the revised certificate were presented in a report based on 2006 data ; 2007 data are
presented in Table R-1 of the 2007 User Guide ; 2008 data will be presented in an upcoming
report and are available in Documentation Table 3.
Both the revised and unrevised formats allow for the reporting of more than one risk
factor and include a choice of “None” (or “None of the above” in the case of the revised
certificate). Accordingly, if the item is not completed, it is classified as not stated. Levels of
reporting completeness by state for pregnancy risk factors are shown in Table B.
For detailed instructions and definitions for the pregnancy risk factors included on the
revised 2003 certificate see: Guide to Completing the Facility Worksheets for the Certificate of
Live Birth and Report of Fetal Death (2003 Revision) . Definitions for the 1989 certificate
items are also available .
Diabetes during pregnancy – The 2003 revision splits reporting of diabetes during
pregnancy into prepregnancy (diagnosed prior to this pregnancy) and gestational (diagnosed in
this pregnancy) diabetes. In comparison, the 1989 certificate captures information on maternal
diabetes as a single item only. This change, along with more general enhancements to the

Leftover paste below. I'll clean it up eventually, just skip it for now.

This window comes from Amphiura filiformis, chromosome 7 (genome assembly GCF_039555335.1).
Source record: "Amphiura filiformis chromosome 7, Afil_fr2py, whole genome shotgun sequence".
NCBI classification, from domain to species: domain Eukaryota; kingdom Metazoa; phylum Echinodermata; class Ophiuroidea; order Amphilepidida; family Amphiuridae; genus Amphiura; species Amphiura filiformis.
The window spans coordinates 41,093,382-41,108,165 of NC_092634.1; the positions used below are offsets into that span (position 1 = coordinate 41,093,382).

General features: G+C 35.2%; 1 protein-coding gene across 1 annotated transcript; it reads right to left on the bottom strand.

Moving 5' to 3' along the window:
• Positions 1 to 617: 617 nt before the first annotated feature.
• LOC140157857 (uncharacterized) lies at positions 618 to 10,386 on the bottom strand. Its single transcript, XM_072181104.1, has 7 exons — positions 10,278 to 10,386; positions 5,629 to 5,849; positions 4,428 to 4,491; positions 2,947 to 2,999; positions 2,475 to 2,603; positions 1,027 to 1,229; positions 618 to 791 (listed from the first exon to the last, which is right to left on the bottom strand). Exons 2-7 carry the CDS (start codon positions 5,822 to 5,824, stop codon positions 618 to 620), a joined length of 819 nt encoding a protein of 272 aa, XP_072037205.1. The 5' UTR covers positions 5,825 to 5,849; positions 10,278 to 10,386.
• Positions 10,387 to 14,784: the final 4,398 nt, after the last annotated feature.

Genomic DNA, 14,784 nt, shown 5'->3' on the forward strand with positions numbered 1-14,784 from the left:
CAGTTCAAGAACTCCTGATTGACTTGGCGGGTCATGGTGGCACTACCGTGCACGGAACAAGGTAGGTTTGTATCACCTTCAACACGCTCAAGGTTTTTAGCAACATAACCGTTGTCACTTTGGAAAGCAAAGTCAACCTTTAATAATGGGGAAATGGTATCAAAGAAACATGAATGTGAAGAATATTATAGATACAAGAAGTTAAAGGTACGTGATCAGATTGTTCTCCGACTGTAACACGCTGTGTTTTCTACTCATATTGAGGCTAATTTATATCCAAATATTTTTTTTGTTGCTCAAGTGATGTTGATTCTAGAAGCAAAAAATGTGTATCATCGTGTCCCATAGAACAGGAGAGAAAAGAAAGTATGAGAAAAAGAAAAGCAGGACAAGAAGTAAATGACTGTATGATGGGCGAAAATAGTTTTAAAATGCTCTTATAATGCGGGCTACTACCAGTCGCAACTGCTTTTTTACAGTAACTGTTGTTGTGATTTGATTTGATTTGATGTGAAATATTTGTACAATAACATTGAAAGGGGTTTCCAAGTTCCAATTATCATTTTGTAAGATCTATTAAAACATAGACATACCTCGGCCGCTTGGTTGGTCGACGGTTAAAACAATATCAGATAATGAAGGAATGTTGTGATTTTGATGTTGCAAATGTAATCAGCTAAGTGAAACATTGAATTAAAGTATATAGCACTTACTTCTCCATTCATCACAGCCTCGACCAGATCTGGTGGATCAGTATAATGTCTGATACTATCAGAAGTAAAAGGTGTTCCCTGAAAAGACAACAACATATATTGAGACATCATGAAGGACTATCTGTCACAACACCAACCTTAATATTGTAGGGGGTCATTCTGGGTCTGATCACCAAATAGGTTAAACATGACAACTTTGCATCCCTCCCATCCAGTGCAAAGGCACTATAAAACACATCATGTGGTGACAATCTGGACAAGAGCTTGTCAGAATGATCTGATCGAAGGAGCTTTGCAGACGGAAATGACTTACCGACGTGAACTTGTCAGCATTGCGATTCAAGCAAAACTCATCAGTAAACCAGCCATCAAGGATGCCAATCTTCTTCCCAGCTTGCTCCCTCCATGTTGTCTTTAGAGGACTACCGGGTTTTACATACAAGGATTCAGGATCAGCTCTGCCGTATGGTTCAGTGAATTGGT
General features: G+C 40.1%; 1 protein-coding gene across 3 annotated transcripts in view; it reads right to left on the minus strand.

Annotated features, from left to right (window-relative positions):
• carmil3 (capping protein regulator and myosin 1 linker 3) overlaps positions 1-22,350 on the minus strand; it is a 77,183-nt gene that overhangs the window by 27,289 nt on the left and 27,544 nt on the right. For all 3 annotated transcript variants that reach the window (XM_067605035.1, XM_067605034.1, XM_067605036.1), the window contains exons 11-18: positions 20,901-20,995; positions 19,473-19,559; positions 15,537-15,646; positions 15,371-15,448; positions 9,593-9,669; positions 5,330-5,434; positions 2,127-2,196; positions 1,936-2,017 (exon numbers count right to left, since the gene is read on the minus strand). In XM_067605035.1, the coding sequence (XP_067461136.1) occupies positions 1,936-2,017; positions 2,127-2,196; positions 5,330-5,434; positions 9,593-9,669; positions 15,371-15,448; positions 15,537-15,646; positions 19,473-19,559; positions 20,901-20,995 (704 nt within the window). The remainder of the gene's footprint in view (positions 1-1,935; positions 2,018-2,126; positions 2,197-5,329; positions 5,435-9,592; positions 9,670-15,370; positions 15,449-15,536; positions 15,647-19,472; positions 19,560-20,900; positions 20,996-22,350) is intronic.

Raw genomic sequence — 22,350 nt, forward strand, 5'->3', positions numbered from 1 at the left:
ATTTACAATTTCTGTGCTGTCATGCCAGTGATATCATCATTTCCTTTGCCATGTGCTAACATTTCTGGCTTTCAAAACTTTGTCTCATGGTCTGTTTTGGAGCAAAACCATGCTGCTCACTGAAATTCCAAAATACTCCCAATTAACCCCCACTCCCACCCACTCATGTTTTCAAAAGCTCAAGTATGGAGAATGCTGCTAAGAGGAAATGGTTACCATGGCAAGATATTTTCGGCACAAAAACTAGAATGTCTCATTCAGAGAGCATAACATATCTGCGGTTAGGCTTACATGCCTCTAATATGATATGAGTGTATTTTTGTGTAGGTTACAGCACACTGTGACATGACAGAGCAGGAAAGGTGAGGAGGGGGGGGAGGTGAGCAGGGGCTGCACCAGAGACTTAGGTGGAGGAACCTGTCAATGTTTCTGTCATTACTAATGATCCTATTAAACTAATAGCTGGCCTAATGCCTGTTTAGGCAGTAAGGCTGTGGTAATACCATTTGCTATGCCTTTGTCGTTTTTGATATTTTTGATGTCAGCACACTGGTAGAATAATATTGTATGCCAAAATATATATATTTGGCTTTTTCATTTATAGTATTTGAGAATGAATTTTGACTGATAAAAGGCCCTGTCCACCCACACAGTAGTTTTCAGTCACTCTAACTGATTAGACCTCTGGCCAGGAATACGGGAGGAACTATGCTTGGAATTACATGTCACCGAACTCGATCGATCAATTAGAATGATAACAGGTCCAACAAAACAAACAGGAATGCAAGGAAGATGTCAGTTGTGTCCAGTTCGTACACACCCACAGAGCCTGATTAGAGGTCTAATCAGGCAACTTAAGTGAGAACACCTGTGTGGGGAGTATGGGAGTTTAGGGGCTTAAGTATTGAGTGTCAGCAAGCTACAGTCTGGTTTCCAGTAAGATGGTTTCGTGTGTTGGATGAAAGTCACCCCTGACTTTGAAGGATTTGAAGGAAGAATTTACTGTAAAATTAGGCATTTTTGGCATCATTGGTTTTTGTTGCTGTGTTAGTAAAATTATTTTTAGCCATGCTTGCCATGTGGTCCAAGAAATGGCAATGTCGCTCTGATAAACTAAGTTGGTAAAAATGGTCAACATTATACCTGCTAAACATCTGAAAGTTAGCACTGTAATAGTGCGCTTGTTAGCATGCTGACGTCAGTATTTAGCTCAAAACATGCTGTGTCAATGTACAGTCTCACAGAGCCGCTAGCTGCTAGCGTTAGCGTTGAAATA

collection of data under the 2003 revision, appears to have improved reporting of diabetes during
pregnancy in states adopting the 2003 certificate. Improved reporting of this item as states
implemented the 2003 revised birth certificate contributed to the national increase between 2003
and 2008 (see Tables 18 and 19 of “Births: Final Data for 2008” and Table I-6 for 2008 rates
) ; diabetes rates rose by more than 1/3, on average, as states implemented the 2003
certificate revision, compared with less than 7 percent annual increases for unrevised states and
for revised states that had used the revised certificate for two or more years. This rise in diabetes
may also be the result of increased attention paid to diabetes by the medical community as well
as an actual increase in the occurrence of diabetes.
Information on the timing of prenatal care is available for both the 2003 revised and 1989
unrevised Certificates of Live Birth. However, the 2003 revision introduced substantive changes
in item wording and also to the sources of prenatal information. The wording of the prenatal
care item was modified to “Date of first prenatal visit” from “Month prenatal care began.” In